'"When a man's partner is killed, he's supposed to do something about it. It doesn't make any difference what you thought of him. He was your partner and you're supposed to do something about it. And it happens we're in the detective business. Well, when one of your organization gets killed, it's-it's bad business to let the killer get away with it, bad all around, bad for every detective everywhere..."'

The boy smiled at the flickering images on his television and pulled his pillow closer.

The films I watched; the books I read. They raised me.

They were my parents-my role models.

From them, I drew up a series of guidelines for myself- a set of rules to live by.

A code.

MY code.

The Gentleman's Code.

Sven kept his eyes fixed on the screen; silently studying the actor's movements. Plucking a crayon off of his desk, he mimicked the actor's long draws of his cigarette. The boy frowned as his tooth accidently brushed the waxy coating and quickly spit it out. There had to be a better way of doing this. He then remembered. His father normally kept his cigarettes in the kitchen. Quietly and cautiously, the tiny boy opened his door a crack and glanced out into the dark living space.

He didn't seem to be around.

Sven tip-toed to the kitchen and carefully began rummaging through each drawer. It only took him three tries to find them. He grabbed a book of matches as well and scampered back to his room.

I was ten when I first started. I kept it to a minimum; just one here and there. I didn't want dear old dad finding out I was siphoning his smokes, after all.

The boy swallowed hard as he carefully lit the cigarette between his lips; glancing back and forth between the flame and the screen.

When it finally lit, he smiled triumphantly and took a long drag. He paused.

And I have to admit...

His face turned a shade greener than his hair.

It was probably the worst decision I've ever made.

The boy sputtered, smoke billowing from his lips and nostrils as he quickly ran and opened his window.

'"BLEGGH!"'

But in order to be a gentleman, I had to look the part-no matter what that entailed.

Aesthetics were key.

Placing the cigarette on the windowsill, he stumbled over to his closet; still feeling a little sick. He rifled through his clothes, a deep scowl on his face. Nothing in here would do. He frowned and stepped back from his closet; a look of disappointement on his face.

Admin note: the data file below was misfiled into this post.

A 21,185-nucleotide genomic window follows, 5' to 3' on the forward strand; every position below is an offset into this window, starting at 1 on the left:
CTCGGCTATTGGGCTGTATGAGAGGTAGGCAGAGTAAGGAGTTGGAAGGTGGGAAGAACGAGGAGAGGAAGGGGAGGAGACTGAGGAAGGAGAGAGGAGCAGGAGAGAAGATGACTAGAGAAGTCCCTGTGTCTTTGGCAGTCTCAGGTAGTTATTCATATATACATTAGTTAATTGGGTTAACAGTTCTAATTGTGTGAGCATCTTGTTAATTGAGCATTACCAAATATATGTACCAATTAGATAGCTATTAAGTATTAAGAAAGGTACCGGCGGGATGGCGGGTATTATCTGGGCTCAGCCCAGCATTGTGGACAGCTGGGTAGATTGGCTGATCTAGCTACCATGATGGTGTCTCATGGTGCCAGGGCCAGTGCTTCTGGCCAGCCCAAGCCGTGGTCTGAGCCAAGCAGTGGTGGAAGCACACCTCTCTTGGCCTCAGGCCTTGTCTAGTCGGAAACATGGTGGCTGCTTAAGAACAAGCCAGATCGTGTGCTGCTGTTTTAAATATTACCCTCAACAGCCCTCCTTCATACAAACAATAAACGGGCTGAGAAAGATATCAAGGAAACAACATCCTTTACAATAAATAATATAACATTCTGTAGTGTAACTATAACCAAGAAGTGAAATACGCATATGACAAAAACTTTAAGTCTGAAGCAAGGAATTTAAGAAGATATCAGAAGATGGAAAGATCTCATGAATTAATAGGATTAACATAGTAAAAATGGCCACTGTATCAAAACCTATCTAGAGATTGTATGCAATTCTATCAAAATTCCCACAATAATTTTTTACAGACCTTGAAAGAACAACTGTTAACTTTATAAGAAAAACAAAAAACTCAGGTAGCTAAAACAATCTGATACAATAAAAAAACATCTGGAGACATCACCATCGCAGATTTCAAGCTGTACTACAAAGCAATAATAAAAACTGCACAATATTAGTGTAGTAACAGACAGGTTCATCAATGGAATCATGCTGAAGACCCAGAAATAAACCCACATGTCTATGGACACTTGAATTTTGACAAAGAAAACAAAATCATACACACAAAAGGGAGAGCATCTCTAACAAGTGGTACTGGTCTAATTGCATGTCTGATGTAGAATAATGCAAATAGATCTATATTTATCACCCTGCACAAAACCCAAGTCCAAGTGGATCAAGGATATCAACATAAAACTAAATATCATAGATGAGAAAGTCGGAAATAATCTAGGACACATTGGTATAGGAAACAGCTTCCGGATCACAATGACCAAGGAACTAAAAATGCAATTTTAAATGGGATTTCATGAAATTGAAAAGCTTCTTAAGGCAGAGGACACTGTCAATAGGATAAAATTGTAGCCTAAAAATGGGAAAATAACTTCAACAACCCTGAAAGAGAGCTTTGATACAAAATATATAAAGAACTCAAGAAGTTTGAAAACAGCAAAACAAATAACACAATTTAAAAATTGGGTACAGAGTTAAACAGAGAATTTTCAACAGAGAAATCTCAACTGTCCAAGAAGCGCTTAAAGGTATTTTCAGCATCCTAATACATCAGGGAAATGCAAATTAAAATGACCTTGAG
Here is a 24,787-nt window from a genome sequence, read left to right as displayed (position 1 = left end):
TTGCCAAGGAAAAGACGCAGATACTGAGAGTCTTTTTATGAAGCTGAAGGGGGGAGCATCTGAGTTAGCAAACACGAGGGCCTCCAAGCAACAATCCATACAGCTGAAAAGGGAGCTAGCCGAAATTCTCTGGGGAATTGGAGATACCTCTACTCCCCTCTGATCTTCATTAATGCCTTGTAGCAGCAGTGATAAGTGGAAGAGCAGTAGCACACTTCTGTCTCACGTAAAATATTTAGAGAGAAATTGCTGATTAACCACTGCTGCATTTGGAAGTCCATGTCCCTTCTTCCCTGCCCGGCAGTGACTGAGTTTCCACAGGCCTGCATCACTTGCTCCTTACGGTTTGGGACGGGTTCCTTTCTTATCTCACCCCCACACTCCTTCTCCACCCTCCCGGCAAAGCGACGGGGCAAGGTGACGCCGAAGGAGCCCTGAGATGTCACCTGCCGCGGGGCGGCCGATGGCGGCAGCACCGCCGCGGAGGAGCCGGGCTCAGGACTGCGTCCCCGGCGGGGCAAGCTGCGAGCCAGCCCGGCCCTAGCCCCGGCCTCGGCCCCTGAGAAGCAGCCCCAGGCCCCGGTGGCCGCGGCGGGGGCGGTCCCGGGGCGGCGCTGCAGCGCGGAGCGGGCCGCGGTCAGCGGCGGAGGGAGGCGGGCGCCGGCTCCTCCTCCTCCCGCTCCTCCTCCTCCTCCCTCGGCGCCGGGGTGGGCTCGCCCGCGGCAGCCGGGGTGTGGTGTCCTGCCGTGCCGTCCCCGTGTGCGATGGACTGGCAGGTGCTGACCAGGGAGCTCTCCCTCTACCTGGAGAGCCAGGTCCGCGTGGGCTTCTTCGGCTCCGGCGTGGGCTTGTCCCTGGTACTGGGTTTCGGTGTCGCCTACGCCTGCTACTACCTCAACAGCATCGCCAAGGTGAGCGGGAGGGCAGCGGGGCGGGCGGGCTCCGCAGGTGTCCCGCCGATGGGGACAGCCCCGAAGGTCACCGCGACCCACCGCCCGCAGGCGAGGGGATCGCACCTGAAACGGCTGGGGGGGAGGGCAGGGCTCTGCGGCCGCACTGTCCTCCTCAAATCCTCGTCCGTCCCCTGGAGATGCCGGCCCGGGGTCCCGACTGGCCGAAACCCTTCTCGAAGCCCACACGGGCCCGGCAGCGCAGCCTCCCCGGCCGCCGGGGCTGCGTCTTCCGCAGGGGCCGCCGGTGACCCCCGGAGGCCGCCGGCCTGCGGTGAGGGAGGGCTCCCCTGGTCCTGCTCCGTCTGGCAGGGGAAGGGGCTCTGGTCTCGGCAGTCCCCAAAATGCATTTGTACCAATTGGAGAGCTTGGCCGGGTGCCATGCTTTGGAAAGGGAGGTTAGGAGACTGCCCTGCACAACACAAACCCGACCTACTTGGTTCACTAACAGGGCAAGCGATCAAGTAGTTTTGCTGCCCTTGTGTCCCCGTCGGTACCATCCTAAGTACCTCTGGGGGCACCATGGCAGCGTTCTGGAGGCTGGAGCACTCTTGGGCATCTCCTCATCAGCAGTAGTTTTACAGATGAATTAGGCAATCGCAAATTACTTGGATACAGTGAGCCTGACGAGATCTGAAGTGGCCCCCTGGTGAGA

The sound of a slam drew his attention and he straightened. Trotting to his door, he opened it a crack and peeked out into the living room again. No one was there. He tip-toed out and glanced around, noting that the car keys were missing from the table. His father had gone out for the evening.

Swallowing hard, he hurried to the man's bedroom and smiled as he peered into his closet. His father owned a vast collection of suit jackets-surely one of them was suitable enough for a gentleman. The boy quickly went to work, checking each one for the appropriate look. He finally found one, in the form of a slick, black jacket. Picking it from the hangar, he grinned as he turned to leave. He frowned as he caught something out of the corner of his eye. Turning back to the closet, Sven raised an eyebrow; kneeling down beside a cardboard box. The box seemed ordinary, it's only oddity being that of the white lace that peeked out of it. Upon opening it, he found the contents to be that of a pure, white wedding veil. Next to it lay a picture of a woman with sage-green hair. The boy sighed deeply as he picked up the picture and held it for a moment. It was hard to believe that it had already been two years since she left. Shaking his head, he set the picture back down on the veil and closed the box up.

Looking back on that day, I wish I had paid more attention.

Because life, the way I had known it, was about to change forever...


A/N: I don't really have anything to put here. It just felt wrong not having an author's note. ;D